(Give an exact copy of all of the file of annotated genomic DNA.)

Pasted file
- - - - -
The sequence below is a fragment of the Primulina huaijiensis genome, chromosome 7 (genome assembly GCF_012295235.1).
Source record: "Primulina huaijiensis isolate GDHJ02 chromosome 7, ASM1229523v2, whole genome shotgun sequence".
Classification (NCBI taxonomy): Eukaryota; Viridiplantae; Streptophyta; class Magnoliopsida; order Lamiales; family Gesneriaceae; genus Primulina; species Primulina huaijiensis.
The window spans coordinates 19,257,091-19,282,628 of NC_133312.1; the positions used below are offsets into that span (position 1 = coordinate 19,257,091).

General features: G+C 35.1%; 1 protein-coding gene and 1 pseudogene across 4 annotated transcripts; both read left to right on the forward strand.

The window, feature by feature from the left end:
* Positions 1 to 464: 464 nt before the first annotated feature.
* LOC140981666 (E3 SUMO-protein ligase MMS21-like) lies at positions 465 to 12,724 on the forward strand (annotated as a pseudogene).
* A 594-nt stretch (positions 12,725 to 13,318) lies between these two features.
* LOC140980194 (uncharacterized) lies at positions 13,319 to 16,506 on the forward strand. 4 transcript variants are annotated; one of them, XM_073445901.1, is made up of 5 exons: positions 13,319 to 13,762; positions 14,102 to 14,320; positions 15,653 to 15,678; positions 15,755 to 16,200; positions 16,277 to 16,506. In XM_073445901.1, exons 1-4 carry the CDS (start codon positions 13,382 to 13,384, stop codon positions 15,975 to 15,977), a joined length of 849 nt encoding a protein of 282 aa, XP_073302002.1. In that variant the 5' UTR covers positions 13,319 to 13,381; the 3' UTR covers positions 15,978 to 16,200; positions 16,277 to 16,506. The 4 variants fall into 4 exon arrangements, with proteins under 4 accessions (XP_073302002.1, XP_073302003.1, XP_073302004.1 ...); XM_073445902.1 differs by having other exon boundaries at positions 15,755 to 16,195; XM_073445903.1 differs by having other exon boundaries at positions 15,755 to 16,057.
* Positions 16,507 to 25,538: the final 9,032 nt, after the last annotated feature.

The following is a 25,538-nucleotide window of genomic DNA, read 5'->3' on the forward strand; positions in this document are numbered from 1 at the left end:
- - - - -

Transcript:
The sequence below is a fragment of the Primulina huaijiensis genome, chromosome 7 (genome assembly GCF_012295235.1).
Source record: "Primulina huaijiensis isolate GDHJ02 chromosome 7, ASM1229523v2, whole genome shotgun sequence".
Classification (NCBI taxonomy): Eukaryota; Viridiplantae; Streptophyta; class Magnoliopsida; order Lamiales; family Gesneriaceae; genus Primulina; species Primulina huaijiensis.
The window spans coordinates 19,257,091-19,282,628 of NC_133312.1; the positions used below are offsets into that span (position 1 = coordinate 19,257,091).

General features: G+C 35.1%; 1 protein-coding gene and 1 pseudogene across 4 annotated transcripts; both read left to right on the forward strand.

The window, feature by feature from the left end:
* Positions 1 to 464: 464 nt before the first annotated feature.
* LOC140981666 (E3 SUMO-protein ligase MMS21-like) lies at positions 465 to 12,724 on the forward strand (annotated as a pseudogene).
* A 594-nt stretch (positions 12,725 to 13,318) lies between these two features.
* LOC140980194 (uncharacterized) lies at positions 13,319 to 16,506 on the forward strand. 4 transcript variants are annotated; one of them, XM_073445901.1, is made up of 5 exons: positions 13,319 to 13,762; positions 14,102 to 14,320; positions 15,653 to 15,678; positions 15,755 to 16,200; positions 16,277 to 16,506. In XM_073445901.1, exons 1-4 carry the CDS (start codon positions 13,382 to 13,384, stop codon positions 15,975 to 15,977), a joined length of 849 nt encoding a protein of 282 aa, XP_073302002.1. In that variant the 5' UTR covers positions 13,319 to 13,381; the 3' UTR covers positions 15,978 to 16,200; positions 16,277 to 16,506. The 4 variants fall into 4 exon arrangements, with proteins under 4 accessions (XP_073302002.1, XP_073302003.1, XP_073302004.1 ...); XM_073445902.1 differs by having other exon boundaries at positions 15,755 to 16,195; XM_073445903.1 differs by having other exon boundaries at positions 15,755 to 16,057.
* Positions 16,507 to 25,538: the final 9,032 nt, after the last annotated feature.

The following is a 25,538-nucleotide window of genomic DNA, read 5'->3' on the forward strand; positions in this document are numbered from 1 at the left end: